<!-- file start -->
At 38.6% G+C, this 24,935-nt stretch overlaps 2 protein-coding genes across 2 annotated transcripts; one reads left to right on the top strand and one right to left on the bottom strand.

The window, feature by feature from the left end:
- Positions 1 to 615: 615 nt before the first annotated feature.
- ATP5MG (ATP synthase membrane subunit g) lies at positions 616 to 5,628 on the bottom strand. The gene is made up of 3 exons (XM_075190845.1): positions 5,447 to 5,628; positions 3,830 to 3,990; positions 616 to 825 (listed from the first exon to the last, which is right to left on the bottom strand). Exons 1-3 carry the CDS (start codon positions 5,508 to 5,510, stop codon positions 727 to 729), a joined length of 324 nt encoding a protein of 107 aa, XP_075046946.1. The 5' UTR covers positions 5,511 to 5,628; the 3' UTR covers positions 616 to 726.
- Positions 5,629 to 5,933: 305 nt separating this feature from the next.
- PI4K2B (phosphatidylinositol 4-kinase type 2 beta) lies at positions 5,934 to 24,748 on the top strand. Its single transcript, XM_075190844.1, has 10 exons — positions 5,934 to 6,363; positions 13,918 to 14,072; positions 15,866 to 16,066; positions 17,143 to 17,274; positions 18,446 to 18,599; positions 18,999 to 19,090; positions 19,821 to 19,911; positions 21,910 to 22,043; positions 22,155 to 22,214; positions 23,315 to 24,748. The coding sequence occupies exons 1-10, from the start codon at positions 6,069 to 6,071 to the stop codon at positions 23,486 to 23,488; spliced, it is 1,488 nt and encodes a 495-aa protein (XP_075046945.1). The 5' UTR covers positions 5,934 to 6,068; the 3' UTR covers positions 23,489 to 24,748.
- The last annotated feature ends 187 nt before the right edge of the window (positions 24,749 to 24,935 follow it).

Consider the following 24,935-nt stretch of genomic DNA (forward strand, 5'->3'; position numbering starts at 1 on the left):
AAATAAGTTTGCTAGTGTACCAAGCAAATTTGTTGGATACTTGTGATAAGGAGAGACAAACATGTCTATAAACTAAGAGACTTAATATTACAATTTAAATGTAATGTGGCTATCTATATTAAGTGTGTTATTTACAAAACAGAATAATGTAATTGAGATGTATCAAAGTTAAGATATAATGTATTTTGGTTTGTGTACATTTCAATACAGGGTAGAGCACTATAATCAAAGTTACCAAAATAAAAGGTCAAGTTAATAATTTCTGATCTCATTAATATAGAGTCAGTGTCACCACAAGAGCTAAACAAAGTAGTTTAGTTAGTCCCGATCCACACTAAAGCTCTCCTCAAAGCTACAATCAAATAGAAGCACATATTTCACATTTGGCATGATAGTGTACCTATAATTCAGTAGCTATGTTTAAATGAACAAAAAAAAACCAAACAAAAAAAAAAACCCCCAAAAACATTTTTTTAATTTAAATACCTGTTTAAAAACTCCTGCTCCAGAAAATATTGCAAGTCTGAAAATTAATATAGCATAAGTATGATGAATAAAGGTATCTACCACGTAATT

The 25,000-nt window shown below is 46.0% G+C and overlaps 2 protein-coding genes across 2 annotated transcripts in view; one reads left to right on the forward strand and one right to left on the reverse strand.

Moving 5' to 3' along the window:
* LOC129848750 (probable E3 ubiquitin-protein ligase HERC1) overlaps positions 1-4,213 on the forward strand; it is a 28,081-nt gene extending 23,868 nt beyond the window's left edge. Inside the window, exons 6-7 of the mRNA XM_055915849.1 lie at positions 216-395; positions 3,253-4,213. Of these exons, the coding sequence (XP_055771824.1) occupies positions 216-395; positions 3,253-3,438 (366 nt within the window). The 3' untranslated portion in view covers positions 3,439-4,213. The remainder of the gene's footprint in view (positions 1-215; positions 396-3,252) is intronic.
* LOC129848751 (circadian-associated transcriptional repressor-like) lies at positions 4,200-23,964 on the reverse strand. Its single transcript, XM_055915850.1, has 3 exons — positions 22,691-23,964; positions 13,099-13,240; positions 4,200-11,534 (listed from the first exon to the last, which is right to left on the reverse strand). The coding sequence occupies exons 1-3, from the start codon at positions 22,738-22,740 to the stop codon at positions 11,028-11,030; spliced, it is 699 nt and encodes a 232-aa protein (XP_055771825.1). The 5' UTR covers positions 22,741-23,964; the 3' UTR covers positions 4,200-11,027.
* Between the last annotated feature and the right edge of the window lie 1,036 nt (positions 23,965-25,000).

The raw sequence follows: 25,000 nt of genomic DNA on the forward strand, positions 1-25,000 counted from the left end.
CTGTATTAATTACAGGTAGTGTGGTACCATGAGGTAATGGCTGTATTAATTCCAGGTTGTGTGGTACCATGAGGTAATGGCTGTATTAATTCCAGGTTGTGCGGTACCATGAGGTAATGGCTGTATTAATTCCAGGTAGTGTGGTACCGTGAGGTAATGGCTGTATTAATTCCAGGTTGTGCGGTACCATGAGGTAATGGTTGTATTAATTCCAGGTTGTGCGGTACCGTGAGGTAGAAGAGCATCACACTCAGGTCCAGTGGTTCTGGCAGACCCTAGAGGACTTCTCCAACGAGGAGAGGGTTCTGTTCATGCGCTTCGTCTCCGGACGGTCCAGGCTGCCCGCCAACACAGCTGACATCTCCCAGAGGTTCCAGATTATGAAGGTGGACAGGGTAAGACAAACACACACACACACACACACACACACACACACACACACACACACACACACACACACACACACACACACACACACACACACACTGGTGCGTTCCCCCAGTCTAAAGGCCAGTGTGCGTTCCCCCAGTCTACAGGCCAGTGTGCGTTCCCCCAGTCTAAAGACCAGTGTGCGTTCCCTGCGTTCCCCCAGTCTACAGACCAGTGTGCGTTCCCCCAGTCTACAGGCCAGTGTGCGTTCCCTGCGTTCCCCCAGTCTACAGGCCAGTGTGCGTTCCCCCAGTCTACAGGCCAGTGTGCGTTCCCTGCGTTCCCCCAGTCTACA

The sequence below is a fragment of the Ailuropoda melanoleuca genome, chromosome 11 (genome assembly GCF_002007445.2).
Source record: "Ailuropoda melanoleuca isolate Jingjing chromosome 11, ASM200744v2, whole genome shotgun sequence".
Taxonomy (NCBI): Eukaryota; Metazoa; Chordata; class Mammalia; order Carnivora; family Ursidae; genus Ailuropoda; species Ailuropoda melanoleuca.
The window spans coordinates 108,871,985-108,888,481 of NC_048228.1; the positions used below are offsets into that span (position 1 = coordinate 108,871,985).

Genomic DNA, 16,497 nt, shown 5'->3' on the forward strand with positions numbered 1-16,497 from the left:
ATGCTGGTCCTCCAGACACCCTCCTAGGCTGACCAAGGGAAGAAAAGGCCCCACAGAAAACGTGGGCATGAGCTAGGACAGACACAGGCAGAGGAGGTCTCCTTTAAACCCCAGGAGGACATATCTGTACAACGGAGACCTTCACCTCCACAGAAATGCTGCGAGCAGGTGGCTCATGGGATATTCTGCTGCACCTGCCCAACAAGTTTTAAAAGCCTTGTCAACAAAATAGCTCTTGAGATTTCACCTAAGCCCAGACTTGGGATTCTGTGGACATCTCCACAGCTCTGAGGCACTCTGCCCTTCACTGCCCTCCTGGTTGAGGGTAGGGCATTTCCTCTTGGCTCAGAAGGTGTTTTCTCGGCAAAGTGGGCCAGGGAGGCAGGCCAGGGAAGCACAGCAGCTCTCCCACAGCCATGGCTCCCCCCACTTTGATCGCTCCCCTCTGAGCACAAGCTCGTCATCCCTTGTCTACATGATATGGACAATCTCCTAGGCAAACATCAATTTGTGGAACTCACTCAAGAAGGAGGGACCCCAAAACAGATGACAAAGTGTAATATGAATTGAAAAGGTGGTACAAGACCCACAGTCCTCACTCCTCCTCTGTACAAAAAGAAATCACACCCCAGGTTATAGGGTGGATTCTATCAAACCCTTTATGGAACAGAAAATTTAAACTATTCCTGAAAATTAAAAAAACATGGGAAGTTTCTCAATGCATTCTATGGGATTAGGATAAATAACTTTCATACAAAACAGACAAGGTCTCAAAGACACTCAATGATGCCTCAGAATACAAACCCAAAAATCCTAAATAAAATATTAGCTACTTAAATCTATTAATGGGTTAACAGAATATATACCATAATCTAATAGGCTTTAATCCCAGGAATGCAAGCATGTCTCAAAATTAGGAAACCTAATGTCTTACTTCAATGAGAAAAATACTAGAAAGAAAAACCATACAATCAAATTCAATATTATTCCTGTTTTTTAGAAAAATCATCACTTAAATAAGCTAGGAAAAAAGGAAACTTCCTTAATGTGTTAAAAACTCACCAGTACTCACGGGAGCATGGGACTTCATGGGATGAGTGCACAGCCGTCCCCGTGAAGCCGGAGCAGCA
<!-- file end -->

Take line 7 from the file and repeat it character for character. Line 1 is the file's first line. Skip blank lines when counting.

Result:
- The last annotated feature ends 187 nt before the right edge of the window (positions 24,749 to 24,935 follow it).